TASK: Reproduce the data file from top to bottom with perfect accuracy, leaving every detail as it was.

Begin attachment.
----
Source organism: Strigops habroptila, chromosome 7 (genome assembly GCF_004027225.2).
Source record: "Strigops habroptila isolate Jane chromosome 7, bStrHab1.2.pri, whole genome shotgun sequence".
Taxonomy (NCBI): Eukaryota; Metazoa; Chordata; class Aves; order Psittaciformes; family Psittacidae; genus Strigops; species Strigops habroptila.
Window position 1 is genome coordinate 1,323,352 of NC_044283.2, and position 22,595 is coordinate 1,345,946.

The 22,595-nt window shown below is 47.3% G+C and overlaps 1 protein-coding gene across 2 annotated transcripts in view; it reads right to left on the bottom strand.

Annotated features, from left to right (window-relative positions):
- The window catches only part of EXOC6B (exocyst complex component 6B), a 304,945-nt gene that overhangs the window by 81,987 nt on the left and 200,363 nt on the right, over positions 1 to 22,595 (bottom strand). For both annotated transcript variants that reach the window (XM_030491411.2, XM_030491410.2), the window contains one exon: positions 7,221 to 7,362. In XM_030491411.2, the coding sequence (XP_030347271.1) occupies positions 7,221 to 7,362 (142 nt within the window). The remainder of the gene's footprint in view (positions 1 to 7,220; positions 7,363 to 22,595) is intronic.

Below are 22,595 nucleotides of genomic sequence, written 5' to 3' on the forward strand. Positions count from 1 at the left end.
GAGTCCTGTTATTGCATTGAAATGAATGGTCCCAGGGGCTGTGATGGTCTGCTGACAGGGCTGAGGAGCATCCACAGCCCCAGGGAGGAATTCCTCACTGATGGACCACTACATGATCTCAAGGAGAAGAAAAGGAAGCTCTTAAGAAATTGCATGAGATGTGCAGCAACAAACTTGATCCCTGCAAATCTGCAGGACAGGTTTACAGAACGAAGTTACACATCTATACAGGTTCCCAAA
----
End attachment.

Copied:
Source organism: Strigops habroptila, chromosome 7 (genome assembly GCF_004027225.2).
Source record: "Strigops habroptila isolate Jane chromosome 7, bStrHab1.2.pri, whole genome shotgun sequence".
Taxonomy (NCBI): Eukaryota; Metazoa; Chordata; class Aves; order Psittaciformes; family Psittacidae; genus Strigops; species Strigops habroptila.
Window position 1 is genome coordinate 1,323,352 of NC_044283.2, and position 22,595 is coordinate 1,345,946.

The 22,595-nt window shown below is 47.3% G+C and overlaps 1 protein-coding gene across 2 annotated transcripts in view; it reads right to left on the bottom strand.

Annotated features, from left to right (window-relative positions):
- The window catches only part of EXOC6B (exocyst complex component 6B), a 304,945-nt gene that overhangs the window by 81,987 nt on the left and 200,363 nt on the right, over positions 1 to 22,595 (bottom strand). For both annotated transcript variants that reach the window (XM_030491411.2, XM_030491410.2), the window contains one exon: positions 7,221 to 7,362. In XM_030491411.2, the coding sequence (XP_030347271.1) occupies positions 7,221 to 7,362 (142 nt within the window). The remainder of the gene's footprint in view (positions 1 to 7,220; positions 7,363 to 22,595) is intronic.

Below are 22,595 nucleotides of genomic sequence, written 5' to 3' on the forward strand. Positions count from 1 at the left end.
GAGTCCTGTTATTGCATTGAAATGAATGGTCCCAGGGGCTGTGATGGTCTGCTGACAGGGCTGAGGAGCATCCACAGCCCCAGGGAGGAATTCCTCACTGATGGACCACTACATGATCTCAAGGAGAAGAAAAGGAAGCTCTTAAGAAATTGCATGAGATGTGCAGCAACAAACTTGATCCCTGCAAATCTGCAGGACAGGTTTACAGAACGAAGTTACACATCTATACAGGTTCCCAAA